People are now being offered a range of ready formed and well constructed arguments to avoid (or at least stave off) taking any action on climate change.  They are offered evidence that it is a lie, that it is politically motivated scare, that it has been exaggerated, and that it might be a good thing. 

But this argument is, I fear, the most dangerous. It does not refute the reality or seriousness of the problem. Only a fool would. Nor does it deny that we should take action to reduce emissions. But by trivialising the solutions and presenting them as impositions by do-gooders it helps to reject the need to change.

Like so many of our denial strategies it is the defense of an addict. I knew an alcoholic once who used to rail with indignation at the self righteous po-faced party-pooping do-gooders who were trying to take away the little pleasures that made his life such fun.

Of course he’s dead now.

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7 responses to “SOUR MILK”

  1. I’ve been vegan for about 10 years now, but do not see strict veganism as the only way to become sustainable.

    While I do believe that people generally need to make the connection between plate and planet, and need to recognise that the biggest change they can make to their own global footprint is by shifting towards a plant-centered diet, that doesn’t necessarily mean that veganism suits everyone (although I still can’t understand why not – losing 30 kg/70 pounds, and curing my lifelong eczema and asthma was enough to convince me!)

    The connection between the livestock industry and its products, and climate change MUST become more wellknown. This issue was completely ignored in the most wellknown of the climate change documentaries, Al Gore’s “An Inconvenient Truth”, leading vegetarian activists to question whether it was simply ‘a truth too inconvenient for Al Gore’?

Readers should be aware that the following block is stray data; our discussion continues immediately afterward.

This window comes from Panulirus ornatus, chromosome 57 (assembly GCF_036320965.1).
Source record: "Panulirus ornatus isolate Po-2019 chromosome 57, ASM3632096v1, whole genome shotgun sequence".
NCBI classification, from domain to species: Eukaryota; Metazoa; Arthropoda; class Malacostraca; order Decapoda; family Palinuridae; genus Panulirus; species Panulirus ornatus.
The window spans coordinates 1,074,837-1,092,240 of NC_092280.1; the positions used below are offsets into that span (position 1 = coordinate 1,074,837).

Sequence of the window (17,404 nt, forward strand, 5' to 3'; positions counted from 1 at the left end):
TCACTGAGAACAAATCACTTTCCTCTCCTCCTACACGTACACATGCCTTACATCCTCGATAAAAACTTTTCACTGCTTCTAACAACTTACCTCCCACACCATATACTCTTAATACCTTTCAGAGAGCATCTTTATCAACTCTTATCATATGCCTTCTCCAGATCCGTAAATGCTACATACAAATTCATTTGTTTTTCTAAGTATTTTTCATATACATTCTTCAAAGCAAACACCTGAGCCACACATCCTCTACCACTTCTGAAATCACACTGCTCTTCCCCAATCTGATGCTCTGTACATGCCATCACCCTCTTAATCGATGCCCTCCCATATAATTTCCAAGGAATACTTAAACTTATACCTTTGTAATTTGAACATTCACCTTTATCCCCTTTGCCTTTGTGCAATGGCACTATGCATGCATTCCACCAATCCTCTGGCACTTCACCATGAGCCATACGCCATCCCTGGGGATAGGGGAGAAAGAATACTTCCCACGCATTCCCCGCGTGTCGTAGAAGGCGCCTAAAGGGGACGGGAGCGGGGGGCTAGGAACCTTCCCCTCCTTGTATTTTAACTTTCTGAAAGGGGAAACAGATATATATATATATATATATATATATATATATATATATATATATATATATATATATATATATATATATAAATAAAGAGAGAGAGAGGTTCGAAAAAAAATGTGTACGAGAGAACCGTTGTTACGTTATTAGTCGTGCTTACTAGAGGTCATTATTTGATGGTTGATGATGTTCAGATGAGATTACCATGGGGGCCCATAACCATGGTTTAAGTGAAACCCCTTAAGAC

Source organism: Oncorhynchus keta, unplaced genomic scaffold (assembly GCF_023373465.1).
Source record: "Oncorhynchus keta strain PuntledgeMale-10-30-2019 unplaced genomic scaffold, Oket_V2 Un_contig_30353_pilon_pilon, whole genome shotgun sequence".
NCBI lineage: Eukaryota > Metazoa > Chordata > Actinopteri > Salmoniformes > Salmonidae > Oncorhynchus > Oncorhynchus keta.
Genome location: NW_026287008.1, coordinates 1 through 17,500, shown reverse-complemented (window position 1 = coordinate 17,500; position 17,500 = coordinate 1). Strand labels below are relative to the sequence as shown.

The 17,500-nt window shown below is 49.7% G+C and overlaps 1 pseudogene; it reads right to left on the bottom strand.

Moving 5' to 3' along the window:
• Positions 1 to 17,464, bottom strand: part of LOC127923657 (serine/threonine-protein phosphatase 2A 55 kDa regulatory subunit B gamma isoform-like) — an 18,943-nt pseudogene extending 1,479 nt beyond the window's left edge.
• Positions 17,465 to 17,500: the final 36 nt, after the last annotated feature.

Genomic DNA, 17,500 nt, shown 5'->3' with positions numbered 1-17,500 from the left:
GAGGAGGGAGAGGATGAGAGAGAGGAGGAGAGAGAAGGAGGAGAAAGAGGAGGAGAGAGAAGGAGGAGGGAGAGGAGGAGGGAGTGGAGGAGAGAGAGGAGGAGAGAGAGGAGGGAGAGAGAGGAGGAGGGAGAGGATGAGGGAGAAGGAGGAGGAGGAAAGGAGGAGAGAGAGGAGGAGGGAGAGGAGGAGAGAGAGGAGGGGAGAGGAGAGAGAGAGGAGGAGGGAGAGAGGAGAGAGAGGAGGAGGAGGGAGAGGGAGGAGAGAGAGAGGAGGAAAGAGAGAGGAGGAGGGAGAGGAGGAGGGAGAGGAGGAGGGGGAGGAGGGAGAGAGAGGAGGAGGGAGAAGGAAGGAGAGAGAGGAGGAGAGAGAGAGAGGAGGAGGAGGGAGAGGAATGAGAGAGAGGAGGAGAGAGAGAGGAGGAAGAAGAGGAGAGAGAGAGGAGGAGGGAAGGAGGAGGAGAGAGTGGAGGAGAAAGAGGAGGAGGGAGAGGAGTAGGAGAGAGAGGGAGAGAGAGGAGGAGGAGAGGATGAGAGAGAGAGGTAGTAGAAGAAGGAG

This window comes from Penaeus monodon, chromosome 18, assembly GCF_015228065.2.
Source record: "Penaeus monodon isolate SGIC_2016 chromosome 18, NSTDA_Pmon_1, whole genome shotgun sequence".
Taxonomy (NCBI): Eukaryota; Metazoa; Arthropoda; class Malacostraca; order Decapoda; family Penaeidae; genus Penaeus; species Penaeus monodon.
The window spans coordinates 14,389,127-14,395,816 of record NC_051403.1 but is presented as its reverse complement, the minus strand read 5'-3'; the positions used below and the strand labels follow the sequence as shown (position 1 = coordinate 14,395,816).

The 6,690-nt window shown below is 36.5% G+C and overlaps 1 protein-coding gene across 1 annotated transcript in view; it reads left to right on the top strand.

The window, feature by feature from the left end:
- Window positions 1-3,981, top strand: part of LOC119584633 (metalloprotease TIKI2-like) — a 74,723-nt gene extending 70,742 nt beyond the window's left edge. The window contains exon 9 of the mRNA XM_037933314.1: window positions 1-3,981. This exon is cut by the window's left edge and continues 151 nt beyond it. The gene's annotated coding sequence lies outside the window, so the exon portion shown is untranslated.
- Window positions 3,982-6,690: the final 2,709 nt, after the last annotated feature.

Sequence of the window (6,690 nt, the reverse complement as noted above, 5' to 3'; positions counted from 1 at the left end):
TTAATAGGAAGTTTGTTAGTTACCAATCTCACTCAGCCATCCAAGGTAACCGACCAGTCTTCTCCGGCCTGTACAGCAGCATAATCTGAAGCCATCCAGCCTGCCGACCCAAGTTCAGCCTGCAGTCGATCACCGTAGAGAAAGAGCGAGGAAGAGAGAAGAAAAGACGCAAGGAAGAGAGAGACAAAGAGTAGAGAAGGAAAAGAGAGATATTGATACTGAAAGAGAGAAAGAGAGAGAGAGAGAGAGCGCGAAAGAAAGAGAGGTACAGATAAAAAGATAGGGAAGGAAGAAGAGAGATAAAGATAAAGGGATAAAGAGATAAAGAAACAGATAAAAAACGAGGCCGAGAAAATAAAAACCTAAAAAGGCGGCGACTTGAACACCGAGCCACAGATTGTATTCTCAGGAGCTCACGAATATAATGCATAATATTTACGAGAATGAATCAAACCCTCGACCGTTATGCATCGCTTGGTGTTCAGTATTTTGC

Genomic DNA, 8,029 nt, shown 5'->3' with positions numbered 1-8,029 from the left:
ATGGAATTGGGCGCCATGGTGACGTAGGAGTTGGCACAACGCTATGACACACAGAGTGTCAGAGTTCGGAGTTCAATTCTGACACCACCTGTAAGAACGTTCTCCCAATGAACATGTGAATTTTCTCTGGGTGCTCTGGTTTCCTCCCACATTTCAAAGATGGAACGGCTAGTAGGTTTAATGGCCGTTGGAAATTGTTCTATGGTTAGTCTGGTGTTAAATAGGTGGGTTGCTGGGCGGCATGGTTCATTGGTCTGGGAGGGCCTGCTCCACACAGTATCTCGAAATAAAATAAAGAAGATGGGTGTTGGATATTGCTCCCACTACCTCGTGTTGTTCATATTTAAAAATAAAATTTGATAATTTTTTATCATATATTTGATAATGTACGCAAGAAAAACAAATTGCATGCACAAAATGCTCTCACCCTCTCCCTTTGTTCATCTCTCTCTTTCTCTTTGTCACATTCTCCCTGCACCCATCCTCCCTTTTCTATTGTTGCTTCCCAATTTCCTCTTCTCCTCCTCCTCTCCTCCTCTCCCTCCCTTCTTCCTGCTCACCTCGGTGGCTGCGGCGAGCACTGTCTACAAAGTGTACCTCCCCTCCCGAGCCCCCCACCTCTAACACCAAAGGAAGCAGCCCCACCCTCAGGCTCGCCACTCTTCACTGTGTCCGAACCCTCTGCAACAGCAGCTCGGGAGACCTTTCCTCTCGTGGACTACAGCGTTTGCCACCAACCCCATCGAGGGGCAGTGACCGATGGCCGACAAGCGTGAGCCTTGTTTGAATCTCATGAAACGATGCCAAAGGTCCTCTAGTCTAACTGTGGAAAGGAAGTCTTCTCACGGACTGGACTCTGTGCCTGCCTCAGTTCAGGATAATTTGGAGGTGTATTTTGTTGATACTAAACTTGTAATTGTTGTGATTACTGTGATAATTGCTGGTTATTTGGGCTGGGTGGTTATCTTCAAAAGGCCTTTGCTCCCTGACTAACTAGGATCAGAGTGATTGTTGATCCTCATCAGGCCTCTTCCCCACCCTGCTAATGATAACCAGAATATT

Gore’s “The Climate Project” similarly ignores this largest of factors in climate change. According to the 2006 UN report “Livestock’s Long Shadow”, the livestock industry (and its resultant products) is responsible for a greater share of greenhouse gases than the world’s entire transport sector – cars, buses, shipping, trucking etc. – combined.

    So where do we stand? The aforementioned report recommends an immediate halving of the world’s herds, yet this issue remains unnoticed, while such small details as cloth versus disposable nappies (which are barely a blip on the climate change radar) make headline news.

    There is an old saying among vegetarians that ‘there is no such thing as a meat eating environmentalist’. Although I find this wording a little too strong, and likely to create antipathy rather than positivity for reducing the consumption of animal-based foods, I can’t help but feel that it contains more than a few tonnes, not grains, of truth.